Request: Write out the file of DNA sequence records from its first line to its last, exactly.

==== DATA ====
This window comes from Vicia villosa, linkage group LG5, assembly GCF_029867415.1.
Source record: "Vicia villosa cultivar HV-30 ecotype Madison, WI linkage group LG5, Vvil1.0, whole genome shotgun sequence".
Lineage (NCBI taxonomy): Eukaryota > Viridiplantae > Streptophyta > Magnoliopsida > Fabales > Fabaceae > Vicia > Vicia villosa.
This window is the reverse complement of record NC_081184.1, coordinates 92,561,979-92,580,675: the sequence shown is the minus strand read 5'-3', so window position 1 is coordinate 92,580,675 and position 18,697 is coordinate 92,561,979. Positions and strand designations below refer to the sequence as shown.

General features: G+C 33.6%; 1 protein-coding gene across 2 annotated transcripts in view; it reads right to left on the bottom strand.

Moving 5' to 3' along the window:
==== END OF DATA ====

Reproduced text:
This window comes from Vicia villosa, linkage group LG5, assembly GCF_029867415.1.
Source record: "Vicia villosa cultivar HV-30 ecotype Madison, WI linkage group LG5, Vvil1.0, whole genome shotgun sequence".
Lineage (NCBI taxonomy): Eukaryota > Viridiplantae > Streptophyta > Magnoliopsida > Fabales > Fabaceae > Vicia > Vicia villosa.
This window is the reverse complement of record NC_081184.1, coordinates 92,561,979-92,580,675: the sequence shown is the minus strand read 5'-3', so window position 1 is coordinate 92,580,675 and position 18,697 is coordinate 92,561,979. Positions and strand designations below refer to the sequence as shown.

General features: G+C 33.6%; 1 protein-coding gene across 2 annotated transcripts in view; it reads right to left on the bottom strand.

Moving 5' to 3' along the window: